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Odd Question Raised From Raised Hand On Statues On Coins:

 
 
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 Posted 05/18/2019  11:14 pm Show Profile   Check louisvillekyshop's eBay Listings Bookmark this topic Add louisvillekyshop to your friends list Get a Link to this Message
OK I am listing this coin of Elagabalus with the Goddess Astarte "waving" but of course it is more of hand raised in the literature. So I started looking up, (as I always do to stop me from working apparently), when did we start waving at people? Wikipedia seems to think we started in the 18th century but really? No one waved goodby before that? Why can't this Goddess just be a friendly soul and be saying hi and welcoming people in?

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 Posted 05/18/2019  11:53 pm  Show Profile   Check GrapeCollects's eBay Listings Bookmark this reply Add GrapeCollects to your friends list Get a Link to this Reply
No idea I'm sure it's been a thing for many centuries. In old Iranian culture waving goodbye was to symbolize the flapping of the sail as it left port. Note that's according to my grandmother so take it for a grain of salt. But, I can do it here,
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 Posted 05/19/2019  01:59 am  Show Profile   Bookmark this reply Add Greasy Fingers to your friends list Get a Link to this Reply
If they waived good-bye...it meant that they would not return..that's why they said "safe travels" sounds good. P.S. always enjoy your post of ancient coins..
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 Posted 05/19/2019  08:05 am  Show Profile   Check louisvillekyshop's eBay Listings Bookmark this reply Add louisvillekyshop to your friends list Get a Link to this Reply
Greasy Fingers;

Thanks for your kind comment of saying, "always enjoy your post of ancient coins", but you really can't thank me for that. You need to thank all the old men who spent lifetimes collecting and carefully putting away coins they spent hours on, building micro-worlds of collections they control and expertise they gathered with the hopes of passing on the tradition to their kids. Then thank their kids for not caring at all as they passed on the lots in boxes to people who sell me large lots of old estates. All I do is photograph them and put them all up at $1 to restart the clock for another collector to hide them away for another 50 years. It always amazes me how few people do what I do and actually collect coins as if you only collect knowledge of coins you get tens of thousands of coins to go through your hands in a lifetime and see so many more up close in my opinion and your wife is never mad at you spending money on coins.
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 Posted 05/19/2019  10:24 am  Show Profile   Check Victor's eBay Listings Bookmark this reply Add Victor to your friends list Get a Link to this Reply
This coin has an obverse and reverse that has figures with hands raised, but they are not waving. The Sol on reverse is so small the details are hard to make out, but Constantine shows more of what is going on. RIC VII describes this bust as showing imperatorial gestus.gestus is a great German word which means physical gestures that convey the attitude, or "gist'. So, the raised hand for Constantine (note the fingers also) is meant to convey a sense of regalness and authority. Sol, of course as befitting a god, also has a raised hand.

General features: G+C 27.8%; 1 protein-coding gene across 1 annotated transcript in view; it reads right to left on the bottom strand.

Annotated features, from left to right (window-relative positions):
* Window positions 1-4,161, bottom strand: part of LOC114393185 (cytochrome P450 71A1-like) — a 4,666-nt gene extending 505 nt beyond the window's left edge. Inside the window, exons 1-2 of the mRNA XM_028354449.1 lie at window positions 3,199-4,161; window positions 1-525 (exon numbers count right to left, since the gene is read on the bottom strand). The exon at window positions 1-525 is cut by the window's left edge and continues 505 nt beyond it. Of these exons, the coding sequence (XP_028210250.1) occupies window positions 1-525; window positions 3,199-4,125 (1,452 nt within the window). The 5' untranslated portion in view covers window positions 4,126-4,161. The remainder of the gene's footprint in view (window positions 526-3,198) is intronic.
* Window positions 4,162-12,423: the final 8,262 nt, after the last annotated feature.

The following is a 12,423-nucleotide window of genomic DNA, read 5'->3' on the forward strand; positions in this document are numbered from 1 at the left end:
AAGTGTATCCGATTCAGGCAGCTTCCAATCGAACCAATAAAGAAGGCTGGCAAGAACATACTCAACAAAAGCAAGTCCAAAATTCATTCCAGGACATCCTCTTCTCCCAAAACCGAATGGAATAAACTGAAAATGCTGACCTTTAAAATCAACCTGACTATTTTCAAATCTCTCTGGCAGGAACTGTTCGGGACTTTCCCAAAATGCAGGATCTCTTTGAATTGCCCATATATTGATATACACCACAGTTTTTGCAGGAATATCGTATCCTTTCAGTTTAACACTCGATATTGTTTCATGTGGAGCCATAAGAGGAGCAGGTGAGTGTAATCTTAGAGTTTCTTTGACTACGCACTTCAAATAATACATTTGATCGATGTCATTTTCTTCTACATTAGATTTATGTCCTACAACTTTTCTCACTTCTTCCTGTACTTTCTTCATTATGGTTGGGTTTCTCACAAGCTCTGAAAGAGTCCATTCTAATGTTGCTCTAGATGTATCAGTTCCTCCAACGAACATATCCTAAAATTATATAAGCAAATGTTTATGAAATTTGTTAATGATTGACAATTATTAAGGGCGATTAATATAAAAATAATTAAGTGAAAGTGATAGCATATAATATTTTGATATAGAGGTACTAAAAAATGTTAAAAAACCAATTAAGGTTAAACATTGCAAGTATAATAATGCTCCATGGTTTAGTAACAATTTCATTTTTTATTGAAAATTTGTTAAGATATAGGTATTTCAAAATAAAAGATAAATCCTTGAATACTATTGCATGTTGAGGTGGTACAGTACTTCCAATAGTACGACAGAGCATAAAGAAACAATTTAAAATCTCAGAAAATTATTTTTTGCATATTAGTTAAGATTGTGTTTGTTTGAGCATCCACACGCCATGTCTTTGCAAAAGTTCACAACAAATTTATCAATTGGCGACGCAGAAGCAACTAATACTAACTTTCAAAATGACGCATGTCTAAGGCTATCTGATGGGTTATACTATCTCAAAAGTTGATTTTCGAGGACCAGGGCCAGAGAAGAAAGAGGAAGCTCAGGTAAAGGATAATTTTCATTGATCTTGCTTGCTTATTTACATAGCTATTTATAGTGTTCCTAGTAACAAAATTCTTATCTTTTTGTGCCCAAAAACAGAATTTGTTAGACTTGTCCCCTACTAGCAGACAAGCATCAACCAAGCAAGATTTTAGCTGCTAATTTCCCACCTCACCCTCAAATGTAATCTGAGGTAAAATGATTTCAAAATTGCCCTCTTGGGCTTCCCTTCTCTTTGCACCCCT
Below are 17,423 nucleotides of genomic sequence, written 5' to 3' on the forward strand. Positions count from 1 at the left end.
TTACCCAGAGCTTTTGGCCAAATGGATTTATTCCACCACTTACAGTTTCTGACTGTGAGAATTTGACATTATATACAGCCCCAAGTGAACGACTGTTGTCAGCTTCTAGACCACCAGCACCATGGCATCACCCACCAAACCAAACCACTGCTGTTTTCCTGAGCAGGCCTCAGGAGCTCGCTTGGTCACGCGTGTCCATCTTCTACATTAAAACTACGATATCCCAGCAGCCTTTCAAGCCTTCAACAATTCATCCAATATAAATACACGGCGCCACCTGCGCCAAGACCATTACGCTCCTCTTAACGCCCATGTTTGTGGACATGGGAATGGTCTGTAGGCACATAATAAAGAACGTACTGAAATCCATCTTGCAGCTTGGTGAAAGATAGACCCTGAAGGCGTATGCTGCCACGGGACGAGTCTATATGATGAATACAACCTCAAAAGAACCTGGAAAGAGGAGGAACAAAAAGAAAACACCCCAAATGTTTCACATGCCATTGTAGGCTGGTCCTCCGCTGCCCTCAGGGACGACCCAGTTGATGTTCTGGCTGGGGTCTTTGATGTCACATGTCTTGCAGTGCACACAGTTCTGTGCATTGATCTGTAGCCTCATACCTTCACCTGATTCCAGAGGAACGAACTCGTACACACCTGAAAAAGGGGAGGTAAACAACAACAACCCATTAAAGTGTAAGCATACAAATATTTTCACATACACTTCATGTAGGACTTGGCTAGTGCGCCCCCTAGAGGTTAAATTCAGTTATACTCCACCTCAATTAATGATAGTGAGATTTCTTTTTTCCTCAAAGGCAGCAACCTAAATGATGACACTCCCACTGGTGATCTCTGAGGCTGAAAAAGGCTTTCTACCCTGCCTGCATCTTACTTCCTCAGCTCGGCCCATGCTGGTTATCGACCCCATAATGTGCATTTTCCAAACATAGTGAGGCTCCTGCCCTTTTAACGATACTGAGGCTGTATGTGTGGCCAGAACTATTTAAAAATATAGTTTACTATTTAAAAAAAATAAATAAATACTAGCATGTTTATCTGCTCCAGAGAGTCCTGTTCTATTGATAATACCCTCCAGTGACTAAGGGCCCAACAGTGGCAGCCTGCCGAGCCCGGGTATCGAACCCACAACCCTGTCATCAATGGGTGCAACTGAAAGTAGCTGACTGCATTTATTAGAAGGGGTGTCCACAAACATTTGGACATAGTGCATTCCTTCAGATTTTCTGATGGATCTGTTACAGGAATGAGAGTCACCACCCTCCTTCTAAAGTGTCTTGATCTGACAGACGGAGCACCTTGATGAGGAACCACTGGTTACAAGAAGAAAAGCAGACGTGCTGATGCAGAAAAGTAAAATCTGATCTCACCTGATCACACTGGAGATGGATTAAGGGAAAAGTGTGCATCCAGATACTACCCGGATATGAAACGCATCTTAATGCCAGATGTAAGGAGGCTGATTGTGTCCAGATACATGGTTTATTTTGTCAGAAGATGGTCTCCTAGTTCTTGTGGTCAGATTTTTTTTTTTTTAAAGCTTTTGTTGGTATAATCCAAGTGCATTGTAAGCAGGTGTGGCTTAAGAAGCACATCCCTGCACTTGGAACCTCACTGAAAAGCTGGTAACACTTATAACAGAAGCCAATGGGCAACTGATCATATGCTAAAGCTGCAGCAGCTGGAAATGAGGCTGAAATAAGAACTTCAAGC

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 Posted 05/19/2019  1:53 pm  Show Profile   Check Victor's eBay Listings Bookmark this reply Add Victor to your friends list Get a Link to this Reply
My reference to the fingers of Constantine above is probably a bit vague, but these gestures are carried on into Byzantine culture also. Besides coins, you see the curious raised hand on icons. For those interested, a small introduction-- https://aleteia.org/2016/06/12/what...-icons-mean/

below is an icon with a very similar hand gesture as that of the Constantine coin I posted above.


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 Posted 05/20/2019  03:37 am  Show Profile   Bookmark this reply Add Sap to your friends list Get a Link to this Reply
Waving wouldn't have been a "friendly greeting" in ancient times, due to the similarity with another universally understood hand gesture with a much deeper meaning.

And no, not the "Roman salute", as promulgated by the Italian fascists - which appears to be a fanciful modern invention as there is no literary or pictorial evidence that Romans saluted each other in the fascist fashion, with rigid-arm and palm-down.

Raising the right hand, with palm up or half-up, was commonly used in antiquity as a symbol of pledging trust, friendship or loyalty. It's a "you can trust me" gesture. In Greek-style Rhetoric and Oratory which the Romans adopted, the tradition evolved of a speaker holding his hand out in this manner for most of his speech - again, the message is "you should listen to me because you can trust what I'm saying". Because you had to hold your hand out there for quite a long time, if you were in the habit of giving long speeches, the held hand was in a relaxed, half-open position (rather than a flat palm or clenched fist). The Emperor Augustus is doing this in the famous statue of him known as the Augustus of Prima Porta.
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 Posted 05/20/2019  08:55 am  Show Profile   Check louisvillekyshop's eBay Listings Bookmark this reply Add louisvillekyshop to your friends list Get a Link to this Reply
Sap;

That will work for me in terms of what these Gods in these temples are doing. I did a few control finds in Herodotus text files they have online and it seems he never mentions anything like waving in all his tales. So saying you can trust me works for these statues very well. Thanks!
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